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Institute for Faith & Freedom / October 15, 2021

Current Tax Proposals: Critiquing Two Promises

The proposed tax reforms will not come close to paying for the proposed spending increases.

By Dr. Mark W. Hendrickson

I have written about “Washington’s Bi-Partisan Fiscal Folly” for years, caused by chronic over-spending. Regardless of which party holds the upper hand in Washington, the federal budget deficit persists. In the first two full fiscal years of the Trump presidency (when there was a GOP majority in Congress), the annual federal deficit rose from $584 billion to $668 billion in 2017 and then to $779 billion in 2018. Then, with a split Congress, it rose again to $983 billion in 2019 before exploding to a COVID-turbo-charged deficit in excess of $3 trillion in 2020.

Currently, with a Democratic president and Congress, we may ask what is the current outlook for the federal deficit. Fiscal year 2021’s federal deficit is also expected to be a COVID-inflated $3 trillion. Most experts assume (or hope) that the last two years will prove anomalous, and that with COVID relief in the rearview mirror, a baseline budget deficit of “only” around $1 trillion will remain. Against that backdrop, President Biden and congressional progressives propose to increase federal spending by several trillion dollars for infrastructure and for a variety of social and environmental programs. In addition, Democratic leaders have proposed various tax increases to fund that spending.

I will remain silent here about the relative merits of the various spending and tax proposals. I will comment only on the two major promises that the proponents of these spending and tax increases make: that the new taxes will fully cover the costs of the additional spending, and that the tax reforms will make the rich “pay their fair share.” Pres. Biden has stated in regard to the new spending, “It is zero price tag on the debt. We are going to pay for everything we spend.”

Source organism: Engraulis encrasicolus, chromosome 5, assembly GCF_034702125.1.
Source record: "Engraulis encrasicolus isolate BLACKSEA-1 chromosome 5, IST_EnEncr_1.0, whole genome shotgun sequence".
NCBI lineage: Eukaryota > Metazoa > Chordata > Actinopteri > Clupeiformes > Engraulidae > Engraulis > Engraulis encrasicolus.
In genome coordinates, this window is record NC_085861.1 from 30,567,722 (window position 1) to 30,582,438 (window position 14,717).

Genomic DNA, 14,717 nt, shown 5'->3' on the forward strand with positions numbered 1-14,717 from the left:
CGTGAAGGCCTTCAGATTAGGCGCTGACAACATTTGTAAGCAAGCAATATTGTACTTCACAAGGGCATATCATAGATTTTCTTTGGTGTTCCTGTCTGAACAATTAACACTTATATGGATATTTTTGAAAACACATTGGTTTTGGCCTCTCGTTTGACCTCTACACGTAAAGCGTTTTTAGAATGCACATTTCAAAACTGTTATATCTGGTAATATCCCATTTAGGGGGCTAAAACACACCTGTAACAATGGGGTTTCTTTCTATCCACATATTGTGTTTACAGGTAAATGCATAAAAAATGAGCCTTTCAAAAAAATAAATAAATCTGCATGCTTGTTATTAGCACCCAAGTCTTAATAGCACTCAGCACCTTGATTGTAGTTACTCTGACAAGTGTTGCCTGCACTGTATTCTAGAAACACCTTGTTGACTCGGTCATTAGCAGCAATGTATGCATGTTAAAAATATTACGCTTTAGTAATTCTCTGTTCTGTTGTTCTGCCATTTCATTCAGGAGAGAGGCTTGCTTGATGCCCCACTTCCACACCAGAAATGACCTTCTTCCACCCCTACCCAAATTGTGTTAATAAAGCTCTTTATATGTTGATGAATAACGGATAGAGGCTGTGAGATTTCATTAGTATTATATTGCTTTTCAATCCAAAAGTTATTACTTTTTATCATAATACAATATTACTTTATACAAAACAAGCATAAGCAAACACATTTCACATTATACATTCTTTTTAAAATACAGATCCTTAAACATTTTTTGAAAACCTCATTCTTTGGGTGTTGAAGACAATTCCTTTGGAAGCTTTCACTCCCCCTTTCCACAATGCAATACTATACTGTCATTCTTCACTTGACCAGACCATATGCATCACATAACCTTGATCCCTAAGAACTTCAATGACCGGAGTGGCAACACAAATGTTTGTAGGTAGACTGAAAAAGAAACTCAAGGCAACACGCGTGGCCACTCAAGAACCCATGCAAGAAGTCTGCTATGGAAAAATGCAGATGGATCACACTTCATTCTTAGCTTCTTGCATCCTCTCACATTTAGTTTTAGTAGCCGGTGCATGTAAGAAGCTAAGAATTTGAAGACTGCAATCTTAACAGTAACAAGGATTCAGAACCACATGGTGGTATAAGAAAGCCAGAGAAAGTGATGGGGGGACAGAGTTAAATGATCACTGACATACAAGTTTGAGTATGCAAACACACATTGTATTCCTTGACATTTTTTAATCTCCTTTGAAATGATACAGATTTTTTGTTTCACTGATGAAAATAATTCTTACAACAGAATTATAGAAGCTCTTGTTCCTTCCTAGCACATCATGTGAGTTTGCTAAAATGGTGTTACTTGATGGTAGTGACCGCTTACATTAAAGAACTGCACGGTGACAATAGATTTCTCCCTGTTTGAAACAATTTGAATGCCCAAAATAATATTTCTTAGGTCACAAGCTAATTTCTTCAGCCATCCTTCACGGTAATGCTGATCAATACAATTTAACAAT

There are two proposed spending bills. The $1.2 trillion infrastructure bill includes $550 billion for new spending. That total is spread over five years, so we’re looking at $110 billion per year in new spending. The $3.5 trillion spending plan is all new. It is spread over 10 years, and thus adds $350 billion of new spending per year. Thus, adding $110 billion and $350 billion, the spending bills would add $460 billion to the annual baseline budget deficit of $1 trillion.

Now, the revenue side of the budget: To pay for an additional $460 billion per year of new spending, Democrats have proposed several dozen changes to the tax code, both on corporate and personal income. The best summary I have read of projected revenue increases is that, “Overall, the House Democrats’ tax plan is estimated to raise $2.2 trillion over a decade, with $1 trillion coming from tax hikes on high-income individuals, $900 billion from corporate and international tax reform, and additional revenue from increased tax compliance.”

So: $2.2 trillion divided by 10 years means that Democrats expect to raise $220 billion per year with which to fund $460 billion per year of new spending. That would add another $240 billion to the annual deficit.

The actual figure would likely be far higher. On the spending side, the nonpartisan Committee for a Responsible Federal Budget has calculated that the true cost of the allegedly $3.5 trillion bill would actually be $5-5.5 trillion. This opinion is shared by The Wall Street Journal, which has dropped its customary decorum and branded the $3.5 trillion proposal “one of the greatest fiscal cons in history” and accused the proponents of this spending package of “blatant fiscal dishonesty.” And on the spending side, Democrats are proposing multiple tax-break subsidies to higher-income taxpayers (“the rich”), including paid family leave, rich child-care allowances, giving households earning up to $800,000 per year, $8,000 to buy electric vehicles, and repealing the cap on the federal SALT (state and local tax) deduction. Fifty seven percent of that last tax break would go to the top 1% of filers, according to the Tax Policy Center, giving them an average tax cut exceeding $35,000. Indeed, according to the Joint Committee on Taxation, “restoring the full SALT deduction would cost the U.S. Treasury $88.7 billion in lost revenue for 2021 alone.”

It should be clear from those figures that the proposed tax reforms will not come close to paying for the proposed spending increases. Furthermore, it is plain that all the talk about making the rich pay their fair share is hollow rhetoric, cynically designed to win support from advocates of social justice while doing nothing to meaningfully reduce inequality.

There is an old saying that if something sounds too good to be true, it probably is. Indeed, the Joint Committee on Taxation determined that the proposed tax reforms, in addition to its generous handouts for the rich, would not exempt taxpayers earning less than $400,000, as President Biden originally promised, but instead would raise taxes on families earning as little as $50,000 per year. Most of you won’t be surprised to know that political rhetoric often doesn’t conform to economic reality. The current spending and tax increase proposals are a vivid case in point.

Dr. Mark W. Hendrickson is a retired adjunct faculty member, economist, and fellow for economic and social policy with the Institute for Faith and Freedom at Grove City College.

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